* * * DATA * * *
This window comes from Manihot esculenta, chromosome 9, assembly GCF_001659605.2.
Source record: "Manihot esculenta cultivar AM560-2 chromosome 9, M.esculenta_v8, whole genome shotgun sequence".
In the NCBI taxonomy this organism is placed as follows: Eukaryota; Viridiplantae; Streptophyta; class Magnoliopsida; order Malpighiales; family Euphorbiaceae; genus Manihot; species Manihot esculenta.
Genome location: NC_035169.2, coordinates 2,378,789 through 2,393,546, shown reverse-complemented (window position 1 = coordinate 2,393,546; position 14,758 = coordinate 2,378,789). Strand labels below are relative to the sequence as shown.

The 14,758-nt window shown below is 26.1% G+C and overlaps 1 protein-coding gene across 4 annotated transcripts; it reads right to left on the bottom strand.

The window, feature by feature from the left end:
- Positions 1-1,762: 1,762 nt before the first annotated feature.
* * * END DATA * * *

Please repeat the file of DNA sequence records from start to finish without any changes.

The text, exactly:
This window comes from Manihot esculenta, chromosome 9, assembly GCF_001659605.2.
Source record: "Manihot esculenta cultivar AM560-2 chromosome 9, M.esculenta_v8, whole genome shotgun sequence".
In the NCBI taxonomy this organism is placed as follows: Eukaryota; Viridiplantae; Streptophyta; class Magnoliopsida; order Malpighiales; family Euphorbiaceae; genus Manihot; species Manihot esculenta.
Genome location: NC_035169.2, coordinates 2,378,789 through 2,393,546, shown reverse-complemented (window position 1 = coordinate 2,393,546; position 14,758 = coordinate 2,378,789). Strand labels below are relative to the sequence as shown.

The 14,758-nt window shown below is 26.1% G+C and overlaps 1 protein-coding gene across 4 annotated transcripts; it reads right to left on the bottom strand.

The window, feature by feature from the left end:
- Positions 1-1,762: 1,762 nt before the first annotated feature.